KIMBE ASSISTANCE PROJECT
The story so far
The Kimbe Assistance Project is our Parish’s International Apostolate. It was started after pilgrims from the West New Britain Province in Papua New Guinea (PNG) visited the Western Region of the Diocese of Sale in the lead up to World Youth Day in 2008.
The families who hosted the pilgrims were so touched by them that they began looking for ways to help the Diocese of Kimbe. Obviously, this required volunteers to make a reconnaissance trip to Kimbe.
So, Adrian and Barbara Corkeron volunteered as they had lived in PNG in the late 1960s. During their visit they asked to see schools and health clinics and were shocked at the condition of the buildings and facilities. The clinics were basic at best and the four Aid Posts were even more primitive than the clinics! However, they found that the nurses were very skilled and did a marvellous job with extremely limited equipment or medicine.
The schools were no better than the clinics; many of them with dirt floors and often with insufficient desks. Libraries did not exist in most cases.
After their first visit to Kimbe in 2009, Adrian and Barbara briefed the Parish Council on their findings and the Council decided that the Kimbe Assistance Project would become the Parish’s International Aid Project.
The project is concentrating on providing aid in the areas of Education and Health. Its aim is to give these people a hand up and not a hand out.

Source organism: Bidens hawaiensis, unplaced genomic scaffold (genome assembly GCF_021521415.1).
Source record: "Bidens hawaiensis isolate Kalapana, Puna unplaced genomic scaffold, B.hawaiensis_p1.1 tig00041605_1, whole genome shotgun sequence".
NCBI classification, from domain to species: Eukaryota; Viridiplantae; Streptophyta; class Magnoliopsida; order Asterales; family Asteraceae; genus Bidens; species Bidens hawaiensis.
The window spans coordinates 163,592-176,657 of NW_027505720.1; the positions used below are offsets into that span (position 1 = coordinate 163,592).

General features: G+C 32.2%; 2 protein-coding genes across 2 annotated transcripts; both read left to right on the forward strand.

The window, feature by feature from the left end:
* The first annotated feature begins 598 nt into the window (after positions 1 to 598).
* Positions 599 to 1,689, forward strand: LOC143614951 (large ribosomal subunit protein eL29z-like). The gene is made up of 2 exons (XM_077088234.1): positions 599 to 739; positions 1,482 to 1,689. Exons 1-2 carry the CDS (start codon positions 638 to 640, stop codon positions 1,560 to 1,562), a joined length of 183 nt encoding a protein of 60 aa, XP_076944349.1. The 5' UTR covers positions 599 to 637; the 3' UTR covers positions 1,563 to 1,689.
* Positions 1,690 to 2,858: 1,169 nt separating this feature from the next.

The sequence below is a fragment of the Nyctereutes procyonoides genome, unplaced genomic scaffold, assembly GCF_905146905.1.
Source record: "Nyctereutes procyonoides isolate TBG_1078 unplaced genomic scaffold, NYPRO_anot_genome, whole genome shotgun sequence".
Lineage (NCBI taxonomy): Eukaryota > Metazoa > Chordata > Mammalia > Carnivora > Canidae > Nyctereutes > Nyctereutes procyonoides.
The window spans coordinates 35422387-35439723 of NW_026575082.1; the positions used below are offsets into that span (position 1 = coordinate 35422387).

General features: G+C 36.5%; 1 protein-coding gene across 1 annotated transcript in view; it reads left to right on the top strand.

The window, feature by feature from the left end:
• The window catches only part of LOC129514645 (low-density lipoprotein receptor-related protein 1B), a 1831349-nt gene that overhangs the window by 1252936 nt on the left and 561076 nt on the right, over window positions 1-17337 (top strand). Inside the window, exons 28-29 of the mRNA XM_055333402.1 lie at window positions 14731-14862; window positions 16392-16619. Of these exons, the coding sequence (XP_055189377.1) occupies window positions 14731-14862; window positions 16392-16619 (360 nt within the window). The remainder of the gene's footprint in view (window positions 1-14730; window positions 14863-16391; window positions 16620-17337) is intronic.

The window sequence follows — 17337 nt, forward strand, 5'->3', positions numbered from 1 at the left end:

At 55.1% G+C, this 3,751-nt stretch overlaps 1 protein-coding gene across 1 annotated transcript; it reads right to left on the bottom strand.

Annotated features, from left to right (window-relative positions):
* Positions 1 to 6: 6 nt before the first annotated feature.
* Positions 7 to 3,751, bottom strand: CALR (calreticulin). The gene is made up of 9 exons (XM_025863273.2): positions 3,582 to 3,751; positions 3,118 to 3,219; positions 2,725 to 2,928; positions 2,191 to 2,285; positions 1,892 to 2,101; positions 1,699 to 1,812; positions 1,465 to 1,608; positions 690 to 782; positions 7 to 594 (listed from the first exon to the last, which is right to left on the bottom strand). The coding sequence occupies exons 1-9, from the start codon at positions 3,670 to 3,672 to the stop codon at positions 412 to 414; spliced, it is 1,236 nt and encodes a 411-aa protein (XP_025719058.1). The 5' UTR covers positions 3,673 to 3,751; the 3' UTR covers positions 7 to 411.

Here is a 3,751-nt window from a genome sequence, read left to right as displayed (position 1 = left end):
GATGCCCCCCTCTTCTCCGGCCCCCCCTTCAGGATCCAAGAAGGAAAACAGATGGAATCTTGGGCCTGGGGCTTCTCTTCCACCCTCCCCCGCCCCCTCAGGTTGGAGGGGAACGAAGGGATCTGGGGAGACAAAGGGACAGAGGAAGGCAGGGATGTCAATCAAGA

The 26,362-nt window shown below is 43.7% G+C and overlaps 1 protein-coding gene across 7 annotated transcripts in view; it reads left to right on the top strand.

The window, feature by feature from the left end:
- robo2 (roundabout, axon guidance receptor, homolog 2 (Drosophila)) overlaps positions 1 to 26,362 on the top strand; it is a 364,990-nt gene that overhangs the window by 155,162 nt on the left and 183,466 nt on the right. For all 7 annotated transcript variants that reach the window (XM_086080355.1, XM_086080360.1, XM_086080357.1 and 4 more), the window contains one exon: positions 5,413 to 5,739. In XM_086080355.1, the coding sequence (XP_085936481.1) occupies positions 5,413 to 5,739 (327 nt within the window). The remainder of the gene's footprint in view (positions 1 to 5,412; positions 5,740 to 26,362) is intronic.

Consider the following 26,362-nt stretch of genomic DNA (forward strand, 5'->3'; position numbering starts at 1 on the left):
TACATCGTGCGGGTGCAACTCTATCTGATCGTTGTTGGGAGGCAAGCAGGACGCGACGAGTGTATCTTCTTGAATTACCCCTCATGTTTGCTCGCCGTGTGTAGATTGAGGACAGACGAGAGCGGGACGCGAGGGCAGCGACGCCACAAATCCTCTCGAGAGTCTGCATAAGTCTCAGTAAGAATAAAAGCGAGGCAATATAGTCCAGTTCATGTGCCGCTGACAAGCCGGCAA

Believing that the best way to improve standards of living is via educating the young and raising the health of the people, the project sent five containers of educational and medical items to the Kimbe Diocese for distribution.
Items included school stationery, library books and text books, and for the Tech School – tools, computers, sewing machines and cooking aids. The medical equipment included walking frames, wheelchairs, crutches, shower chairs, ventilators, hospital linen and furniture such as examination couches and patient trolleys.
There is a high birth rate in PNG and most children are delivered in the clinics or in the villages. Very few mothers go to the only hospital in the Province, which caters for about 220,000 people. Unfortunately, with the high birth rate there is also a very high mortality rate.
The project provided two portable ultrasound machines and facilitated four ultrasound training courses for the midwives. The courses were run using volunteer sonographers from Australia.
One of the project’s exciting ventures has been the installation of solar powered lighting in two remote health clinics. The system installed in 2016 was relatively inexpensive, and did not need a trained electrician for the installation. The team believes that this is the way to go.
Container No. 6 is now close to completion with over nine hundred boxes of library and school text books, as well as medical equipment (walking frames, shower stools, and crutches), computers, school desks, chairs, and much more!
As part of its regular fundraising efforts, the project joined hands with the Great Community Raffle and sold $2.00 raffle tickets, mid-June this year. The prizes are two cars – a Volkswagen Polo and a Suzuki Ignis! All prizes were donated, and the monies received from ticket sales will go towards sending the 6th container on its way, in the near future!
Of course, the project can’t do any of this without your support!
The collection goes on throughout the year, so don’t ever think you’ve missed the boat! We are very grateful to the schools and individuals who regularly support us.
Email firstname.lastname@example.org to get a list of items suitable for this project, or contact Adrian and Barbara on 0413 886 000.
Volunteers are always welcome.